Welcome back to Rickfrom406. I have recently been thinking about the guns I own and what I want in the future. Over the summer I started the process of picking up and trading off guns so to better fit my overall goal. As a forward thinking person I tend to want firearms that are in common calibers and have as many overlapping as possible. With that said I am an avid shooter and enjoy everything from close range self defense with handguns all the way out to long range rifle shooting. Along with my own collection I try to take into consideration the calibers in which my friends shoot and collect. Having overlapping calibers means solving a logistical problem of being able to share if the need arises. I'm currently trying to get some ammo stacked in the back the new (again) addition of .223. Slowly the pile will grow with factory ammo as well as reloads.  Hopefully with some decent home loads i'll make it more economical and decent accuracy to help with training on a new platform.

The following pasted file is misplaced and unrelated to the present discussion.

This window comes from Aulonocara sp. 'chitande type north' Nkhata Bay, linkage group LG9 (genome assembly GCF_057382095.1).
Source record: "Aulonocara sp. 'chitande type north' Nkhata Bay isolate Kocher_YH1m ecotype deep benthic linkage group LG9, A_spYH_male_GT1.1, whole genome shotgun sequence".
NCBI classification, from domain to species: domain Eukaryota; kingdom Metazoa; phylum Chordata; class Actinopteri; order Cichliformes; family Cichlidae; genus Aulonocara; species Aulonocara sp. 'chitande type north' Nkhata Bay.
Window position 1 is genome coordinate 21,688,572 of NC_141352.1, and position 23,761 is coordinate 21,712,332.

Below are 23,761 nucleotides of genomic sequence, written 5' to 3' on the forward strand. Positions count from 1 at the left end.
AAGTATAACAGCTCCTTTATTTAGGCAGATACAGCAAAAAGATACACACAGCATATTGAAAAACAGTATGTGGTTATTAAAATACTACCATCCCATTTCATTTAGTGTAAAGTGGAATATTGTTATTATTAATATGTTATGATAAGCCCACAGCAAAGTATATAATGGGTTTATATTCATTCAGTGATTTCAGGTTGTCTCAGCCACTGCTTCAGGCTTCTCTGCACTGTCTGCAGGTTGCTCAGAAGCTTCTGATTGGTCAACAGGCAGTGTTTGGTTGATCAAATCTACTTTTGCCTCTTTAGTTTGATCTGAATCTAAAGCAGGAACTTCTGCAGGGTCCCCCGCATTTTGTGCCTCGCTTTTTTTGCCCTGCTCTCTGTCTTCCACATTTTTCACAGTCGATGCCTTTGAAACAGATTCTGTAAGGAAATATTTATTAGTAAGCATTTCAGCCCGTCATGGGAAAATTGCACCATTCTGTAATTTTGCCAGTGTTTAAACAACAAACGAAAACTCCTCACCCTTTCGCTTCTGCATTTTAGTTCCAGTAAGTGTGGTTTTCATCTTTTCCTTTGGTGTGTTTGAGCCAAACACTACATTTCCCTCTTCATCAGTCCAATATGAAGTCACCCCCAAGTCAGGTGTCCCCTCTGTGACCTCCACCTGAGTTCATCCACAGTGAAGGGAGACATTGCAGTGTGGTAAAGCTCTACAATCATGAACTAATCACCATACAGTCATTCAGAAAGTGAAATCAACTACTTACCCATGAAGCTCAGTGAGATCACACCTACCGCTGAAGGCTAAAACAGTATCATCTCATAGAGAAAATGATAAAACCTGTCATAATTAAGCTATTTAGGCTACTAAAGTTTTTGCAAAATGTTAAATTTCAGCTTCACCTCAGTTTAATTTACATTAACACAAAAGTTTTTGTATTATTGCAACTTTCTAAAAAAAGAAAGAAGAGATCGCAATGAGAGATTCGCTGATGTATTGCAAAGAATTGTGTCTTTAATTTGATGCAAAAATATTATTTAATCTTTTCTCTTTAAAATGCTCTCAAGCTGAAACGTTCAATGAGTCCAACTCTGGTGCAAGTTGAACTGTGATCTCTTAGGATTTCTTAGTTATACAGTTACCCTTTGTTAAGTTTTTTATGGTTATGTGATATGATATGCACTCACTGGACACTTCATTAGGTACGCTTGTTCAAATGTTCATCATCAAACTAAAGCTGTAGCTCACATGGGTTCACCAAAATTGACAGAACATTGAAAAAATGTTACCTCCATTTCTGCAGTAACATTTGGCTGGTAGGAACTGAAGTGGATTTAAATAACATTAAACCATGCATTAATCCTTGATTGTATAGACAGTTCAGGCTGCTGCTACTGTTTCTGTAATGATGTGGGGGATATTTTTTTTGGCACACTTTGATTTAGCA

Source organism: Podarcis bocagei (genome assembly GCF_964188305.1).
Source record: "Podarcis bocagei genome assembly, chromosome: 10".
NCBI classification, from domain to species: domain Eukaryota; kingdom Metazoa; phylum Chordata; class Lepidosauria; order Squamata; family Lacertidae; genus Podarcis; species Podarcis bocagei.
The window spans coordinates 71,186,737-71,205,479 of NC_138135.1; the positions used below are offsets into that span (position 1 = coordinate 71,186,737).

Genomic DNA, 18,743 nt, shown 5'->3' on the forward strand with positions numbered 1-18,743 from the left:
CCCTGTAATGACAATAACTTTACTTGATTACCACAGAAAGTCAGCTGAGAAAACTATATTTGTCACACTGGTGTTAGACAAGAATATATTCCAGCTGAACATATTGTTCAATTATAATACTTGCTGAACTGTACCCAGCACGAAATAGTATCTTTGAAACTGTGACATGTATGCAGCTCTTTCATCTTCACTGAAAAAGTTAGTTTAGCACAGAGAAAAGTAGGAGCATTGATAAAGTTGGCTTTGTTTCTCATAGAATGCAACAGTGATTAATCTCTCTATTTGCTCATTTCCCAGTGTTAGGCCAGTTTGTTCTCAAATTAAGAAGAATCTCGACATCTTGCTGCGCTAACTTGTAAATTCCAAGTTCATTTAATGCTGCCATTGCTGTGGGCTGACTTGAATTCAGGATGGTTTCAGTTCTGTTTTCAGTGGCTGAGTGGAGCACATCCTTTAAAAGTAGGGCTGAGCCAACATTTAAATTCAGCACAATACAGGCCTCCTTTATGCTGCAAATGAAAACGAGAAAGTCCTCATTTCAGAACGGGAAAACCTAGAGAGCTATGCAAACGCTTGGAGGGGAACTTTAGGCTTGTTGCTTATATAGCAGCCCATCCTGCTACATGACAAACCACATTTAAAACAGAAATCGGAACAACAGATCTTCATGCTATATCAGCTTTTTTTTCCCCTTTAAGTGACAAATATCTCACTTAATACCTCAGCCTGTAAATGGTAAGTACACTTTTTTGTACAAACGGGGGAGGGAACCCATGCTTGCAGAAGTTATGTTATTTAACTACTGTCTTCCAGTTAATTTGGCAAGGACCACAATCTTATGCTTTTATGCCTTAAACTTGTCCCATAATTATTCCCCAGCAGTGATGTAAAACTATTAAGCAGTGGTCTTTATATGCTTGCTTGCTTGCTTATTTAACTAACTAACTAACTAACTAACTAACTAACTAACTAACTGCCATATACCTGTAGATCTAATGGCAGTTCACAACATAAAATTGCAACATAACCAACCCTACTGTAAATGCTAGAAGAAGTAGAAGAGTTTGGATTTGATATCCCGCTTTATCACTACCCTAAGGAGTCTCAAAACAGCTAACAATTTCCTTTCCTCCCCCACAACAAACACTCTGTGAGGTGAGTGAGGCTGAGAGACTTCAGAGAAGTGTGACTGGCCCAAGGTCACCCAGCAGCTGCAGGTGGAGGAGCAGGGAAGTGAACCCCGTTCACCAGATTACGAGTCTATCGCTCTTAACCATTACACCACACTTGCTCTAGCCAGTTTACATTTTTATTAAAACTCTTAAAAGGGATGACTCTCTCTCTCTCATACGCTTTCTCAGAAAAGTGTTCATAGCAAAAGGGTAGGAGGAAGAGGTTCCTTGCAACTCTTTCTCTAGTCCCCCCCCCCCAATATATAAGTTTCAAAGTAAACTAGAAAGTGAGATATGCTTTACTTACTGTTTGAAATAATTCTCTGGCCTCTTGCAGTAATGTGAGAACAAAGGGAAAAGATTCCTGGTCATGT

Until next time, stay frosty.

Busy Summer recap

Welcome back to Rickfrom406.  It has been a long busy summer and the blog has taken a back seat to life. Hopefully it has been a fruitful summer for all my dedicated readers. My summer has been packed mostly with work as always but I have managed to sneak in a few days of shooting. One day of actual training from MSI Tactical which was full day carbine course.  I'll dive into that in another post to follow. Some of the other highlights involved hiking, camping, vehicle repairs, weapon builds, buying/selling/trading off some firearms to better fill out the collection which will all be posts in the near future.  A few new pieces of gear have shown up and they've been used and abused.


Until next time, stay frosty.